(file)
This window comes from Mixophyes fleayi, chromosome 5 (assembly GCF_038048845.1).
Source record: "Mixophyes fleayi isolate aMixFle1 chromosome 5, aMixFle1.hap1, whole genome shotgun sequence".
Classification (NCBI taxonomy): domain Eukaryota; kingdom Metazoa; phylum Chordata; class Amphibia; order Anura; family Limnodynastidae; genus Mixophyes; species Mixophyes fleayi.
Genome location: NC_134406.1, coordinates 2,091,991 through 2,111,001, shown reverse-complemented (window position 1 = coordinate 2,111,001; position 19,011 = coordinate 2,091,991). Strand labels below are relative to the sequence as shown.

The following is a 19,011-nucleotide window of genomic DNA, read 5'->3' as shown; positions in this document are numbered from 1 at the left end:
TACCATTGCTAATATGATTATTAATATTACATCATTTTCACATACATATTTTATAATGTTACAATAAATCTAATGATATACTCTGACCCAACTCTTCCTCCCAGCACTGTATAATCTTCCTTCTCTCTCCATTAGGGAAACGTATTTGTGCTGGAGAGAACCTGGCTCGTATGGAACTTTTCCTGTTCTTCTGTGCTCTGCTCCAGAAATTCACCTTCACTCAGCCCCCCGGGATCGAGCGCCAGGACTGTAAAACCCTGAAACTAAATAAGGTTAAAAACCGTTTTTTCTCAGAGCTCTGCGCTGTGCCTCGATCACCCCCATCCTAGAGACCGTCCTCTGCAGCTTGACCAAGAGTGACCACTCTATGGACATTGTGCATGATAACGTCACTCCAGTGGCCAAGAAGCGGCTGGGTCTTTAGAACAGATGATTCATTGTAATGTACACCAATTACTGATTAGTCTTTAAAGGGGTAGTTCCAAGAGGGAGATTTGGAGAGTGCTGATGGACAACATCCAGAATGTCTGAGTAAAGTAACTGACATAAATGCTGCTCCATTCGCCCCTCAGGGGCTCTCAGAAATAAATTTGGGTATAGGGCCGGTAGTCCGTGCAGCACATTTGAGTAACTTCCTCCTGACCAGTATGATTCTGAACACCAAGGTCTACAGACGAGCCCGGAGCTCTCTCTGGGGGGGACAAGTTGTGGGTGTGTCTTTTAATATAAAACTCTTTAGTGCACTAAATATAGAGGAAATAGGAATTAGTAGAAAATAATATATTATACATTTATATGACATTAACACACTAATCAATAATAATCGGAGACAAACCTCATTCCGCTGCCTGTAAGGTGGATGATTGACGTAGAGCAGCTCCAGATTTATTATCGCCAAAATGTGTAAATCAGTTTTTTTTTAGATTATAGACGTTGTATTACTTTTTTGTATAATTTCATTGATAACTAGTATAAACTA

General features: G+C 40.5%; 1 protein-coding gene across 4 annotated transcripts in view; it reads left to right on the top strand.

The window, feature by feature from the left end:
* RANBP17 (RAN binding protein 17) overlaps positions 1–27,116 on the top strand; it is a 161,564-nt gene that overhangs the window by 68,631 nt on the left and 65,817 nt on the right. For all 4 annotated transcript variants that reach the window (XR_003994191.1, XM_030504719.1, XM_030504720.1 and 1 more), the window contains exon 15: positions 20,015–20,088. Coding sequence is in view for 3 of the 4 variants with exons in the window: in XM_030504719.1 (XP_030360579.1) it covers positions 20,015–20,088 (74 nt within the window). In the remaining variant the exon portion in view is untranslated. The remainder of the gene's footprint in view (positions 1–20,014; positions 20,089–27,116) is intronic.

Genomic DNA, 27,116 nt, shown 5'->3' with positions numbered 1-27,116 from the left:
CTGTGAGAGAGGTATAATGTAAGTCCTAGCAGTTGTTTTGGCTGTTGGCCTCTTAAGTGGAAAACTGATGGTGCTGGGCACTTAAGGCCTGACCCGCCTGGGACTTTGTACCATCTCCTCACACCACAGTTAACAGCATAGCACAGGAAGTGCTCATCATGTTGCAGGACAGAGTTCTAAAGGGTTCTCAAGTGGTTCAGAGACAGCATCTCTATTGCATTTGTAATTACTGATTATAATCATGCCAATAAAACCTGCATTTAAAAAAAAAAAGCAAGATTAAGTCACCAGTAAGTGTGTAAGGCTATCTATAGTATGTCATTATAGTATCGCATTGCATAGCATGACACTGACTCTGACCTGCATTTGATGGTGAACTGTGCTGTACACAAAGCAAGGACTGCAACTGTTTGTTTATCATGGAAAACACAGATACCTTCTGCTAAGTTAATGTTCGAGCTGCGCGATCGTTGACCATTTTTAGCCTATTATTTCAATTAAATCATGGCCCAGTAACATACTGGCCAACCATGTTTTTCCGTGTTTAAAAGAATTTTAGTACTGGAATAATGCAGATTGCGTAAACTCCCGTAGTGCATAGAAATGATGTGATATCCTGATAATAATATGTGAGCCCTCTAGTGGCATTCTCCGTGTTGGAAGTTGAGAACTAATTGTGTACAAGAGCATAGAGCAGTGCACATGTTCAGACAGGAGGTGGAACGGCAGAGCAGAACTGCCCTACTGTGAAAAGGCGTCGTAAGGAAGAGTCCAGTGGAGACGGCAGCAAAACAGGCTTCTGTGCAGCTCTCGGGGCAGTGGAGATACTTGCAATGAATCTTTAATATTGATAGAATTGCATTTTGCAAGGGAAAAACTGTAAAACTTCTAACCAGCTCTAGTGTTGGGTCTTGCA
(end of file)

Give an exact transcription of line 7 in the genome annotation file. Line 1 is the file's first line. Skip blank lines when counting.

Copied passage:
General features: G+C 40.5%; 1 protein-coding gene across 4 annotated transcripts in view; it reads left to right on the top strand.